Nikon introduced the D750, the first full-frame DSLR to feature a tilting LCD and built-in Wi-Fi, in September 2014. In this in-depth review Shun Cheung discusses the ins and outs of this new offering...
I love this lens, about as much as anyone can love an inanimate object. I know
this isn't a very objective way of beginning a review, but I don't think my
praise is unfounded. I hope to be able to provide a few sample images soon in the
way of support for my opinions... I've just got to get that photo CD made first.
Watch this space.
You'll pay more for this lens ($325 at B&H) than you will for similar
third-party offerings or Canon's lesser-quality consumer zooms like the 28-80 or
35-80, but in my opinion, the difference in price is worth it.
Focal length range
28-105 mm. This is a very popular focal length range in consumer-grade gear.
Pentax, Minolta, Sigma, Vivitar, and Tokina all make zooms with the same focal
length range, although most are limited to an aperture range of f/4-5.6 rather
than the Canon's f/3.5-4.5. More about this later.
28-105 seems to me to be a very useful range for many photo tasks. I'm
surprised there aren't any point & shoots out there with this range. I'm even
more surprised that there aren't any pro-grade lenses out there with this range.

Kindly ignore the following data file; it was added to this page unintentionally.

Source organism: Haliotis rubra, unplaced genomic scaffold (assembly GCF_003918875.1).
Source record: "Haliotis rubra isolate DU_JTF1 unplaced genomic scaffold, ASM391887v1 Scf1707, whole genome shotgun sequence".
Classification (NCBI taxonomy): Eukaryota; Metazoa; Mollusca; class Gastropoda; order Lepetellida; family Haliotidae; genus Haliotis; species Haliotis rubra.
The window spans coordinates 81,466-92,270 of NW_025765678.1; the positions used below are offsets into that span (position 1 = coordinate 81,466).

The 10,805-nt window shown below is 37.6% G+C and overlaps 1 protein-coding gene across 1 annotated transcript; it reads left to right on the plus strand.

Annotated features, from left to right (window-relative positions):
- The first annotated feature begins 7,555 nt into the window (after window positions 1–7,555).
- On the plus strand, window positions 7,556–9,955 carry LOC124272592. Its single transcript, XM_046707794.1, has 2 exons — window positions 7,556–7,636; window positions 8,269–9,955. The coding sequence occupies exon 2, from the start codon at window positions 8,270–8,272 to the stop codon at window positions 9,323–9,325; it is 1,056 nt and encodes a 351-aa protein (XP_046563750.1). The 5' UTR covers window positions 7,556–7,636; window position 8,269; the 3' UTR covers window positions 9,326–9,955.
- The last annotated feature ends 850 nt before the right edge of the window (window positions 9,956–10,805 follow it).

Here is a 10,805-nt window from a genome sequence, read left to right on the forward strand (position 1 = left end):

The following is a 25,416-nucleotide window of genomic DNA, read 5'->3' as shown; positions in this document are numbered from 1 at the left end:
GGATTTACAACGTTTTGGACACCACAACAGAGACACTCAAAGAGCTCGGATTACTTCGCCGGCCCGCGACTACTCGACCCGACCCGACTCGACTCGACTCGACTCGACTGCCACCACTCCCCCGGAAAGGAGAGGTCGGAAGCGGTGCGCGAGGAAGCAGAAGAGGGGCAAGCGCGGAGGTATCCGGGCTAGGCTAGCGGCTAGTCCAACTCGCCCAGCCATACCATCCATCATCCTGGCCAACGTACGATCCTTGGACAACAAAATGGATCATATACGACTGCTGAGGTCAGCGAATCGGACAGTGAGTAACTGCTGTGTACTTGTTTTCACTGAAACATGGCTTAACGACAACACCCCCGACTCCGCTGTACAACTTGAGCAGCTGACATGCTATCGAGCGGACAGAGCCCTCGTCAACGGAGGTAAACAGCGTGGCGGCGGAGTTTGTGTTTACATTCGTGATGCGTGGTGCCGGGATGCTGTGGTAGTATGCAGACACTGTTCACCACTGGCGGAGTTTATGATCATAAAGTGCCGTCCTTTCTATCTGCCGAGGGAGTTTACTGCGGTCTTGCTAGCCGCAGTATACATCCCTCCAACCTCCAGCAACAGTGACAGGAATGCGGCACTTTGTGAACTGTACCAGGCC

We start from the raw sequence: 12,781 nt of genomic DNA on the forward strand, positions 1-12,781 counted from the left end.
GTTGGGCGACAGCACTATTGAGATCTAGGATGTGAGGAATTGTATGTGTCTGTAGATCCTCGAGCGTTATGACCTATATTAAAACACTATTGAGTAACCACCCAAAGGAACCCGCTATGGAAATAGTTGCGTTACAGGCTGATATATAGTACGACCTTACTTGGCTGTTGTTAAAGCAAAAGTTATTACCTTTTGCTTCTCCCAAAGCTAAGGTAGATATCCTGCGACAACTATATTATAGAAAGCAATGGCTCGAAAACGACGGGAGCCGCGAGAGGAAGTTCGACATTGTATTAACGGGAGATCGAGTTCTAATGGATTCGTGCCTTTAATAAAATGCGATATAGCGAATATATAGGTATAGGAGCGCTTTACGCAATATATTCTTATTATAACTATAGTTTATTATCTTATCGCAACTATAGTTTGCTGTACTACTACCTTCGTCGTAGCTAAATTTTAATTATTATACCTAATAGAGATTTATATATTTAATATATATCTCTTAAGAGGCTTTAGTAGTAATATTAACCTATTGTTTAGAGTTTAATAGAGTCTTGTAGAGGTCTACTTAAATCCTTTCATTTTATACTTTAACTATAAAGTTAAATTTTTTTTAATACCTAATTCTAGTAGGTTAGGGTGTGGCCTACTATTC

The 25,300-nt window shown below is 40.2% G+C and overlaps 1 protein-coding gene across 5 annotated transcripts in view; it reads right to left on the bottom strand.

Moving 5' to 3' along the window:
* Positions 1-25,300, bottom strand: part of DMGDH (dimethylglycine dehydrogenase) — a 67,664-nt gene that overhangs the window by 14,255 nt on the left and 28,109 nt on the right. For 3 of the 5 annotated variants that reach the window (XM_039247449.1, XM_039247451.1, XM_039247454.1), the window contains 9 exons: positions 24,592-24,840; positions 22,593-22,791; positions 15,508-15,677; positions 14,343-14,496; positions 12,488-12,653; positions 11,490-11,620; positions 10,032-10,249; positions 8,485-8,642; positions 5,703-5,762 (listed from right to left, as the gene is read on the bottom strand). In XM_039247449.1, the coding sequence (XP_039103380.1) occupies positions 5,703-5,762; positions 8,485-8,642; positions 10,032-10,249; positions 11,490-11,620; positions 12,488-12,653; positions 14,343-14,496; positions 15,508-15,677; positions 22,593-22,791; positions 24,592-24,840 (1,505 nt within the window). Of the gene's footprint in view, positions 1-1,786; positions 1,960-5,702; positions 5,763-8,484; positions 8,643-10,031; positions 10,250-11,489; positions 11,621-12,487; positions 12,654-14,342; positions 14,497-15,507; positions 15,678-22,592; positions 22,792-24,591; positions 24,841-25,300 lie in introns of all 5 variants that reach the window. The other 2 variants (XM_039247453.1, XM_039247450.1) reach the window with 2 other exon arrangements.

I used this lens exclusively for two years (as I didn't have the money for
another one), yet I only rarely felt limited by it. And on those rare occasions
when I did feel limited by the focal length range, a few mm more wouldn't have
helped. (Note: like most zooms in this range, I don't think it actually makes it
all the way out to 105 mm; my best estimate of it's actual focal length fully
extended is about 95-100 mm. Perhaps someone else has hard numbers...)
The range from 28-50 is really useful for scenics and general snapshots. That
extra few mm on the wide end from 28-35 is far more useful than you might expect,
and I've been very glad to have it when the situation called for it.
The range from 80-105 mm is useful for portraits, as long as you have a
reasonably pleasant background. f/2.8 would be better than f/4.5 to throw ugly
backgrounds out of focus. Even so, you can get really nice portraits out of this
lens without too much effort.
f/3.5-4.5. Not bad. Of course, I'd prefer a constant f/2.8 or f/4.0 throughout
the focal length range, but I don't know of any consumer-grade zooms with this
feature. f/3.5-4.5 is bright enough for focal lengths under 105 mm in open shade
or in the 90 minutes or so before sunset at ISO 100. Not so for zooms in the
f/4-5.6 range -- you're forced to use ISO 200 or 400 films if you want to hand
Don't be too envious of your friend's 28-70 f/2.8 L. If he wants sharp
pictures on Velvia at sunset, he'll be lugging a tripod too, especially if he
rates Velvia at ISO 40 like many pros do.
More solidly built than the similar third-party offerings I've had the
opportunity to play with. It's a turn-to-zoom type of arrangement as opposed to a
push/pull, which I like. You can set this lens at 50 mm and aim it straight at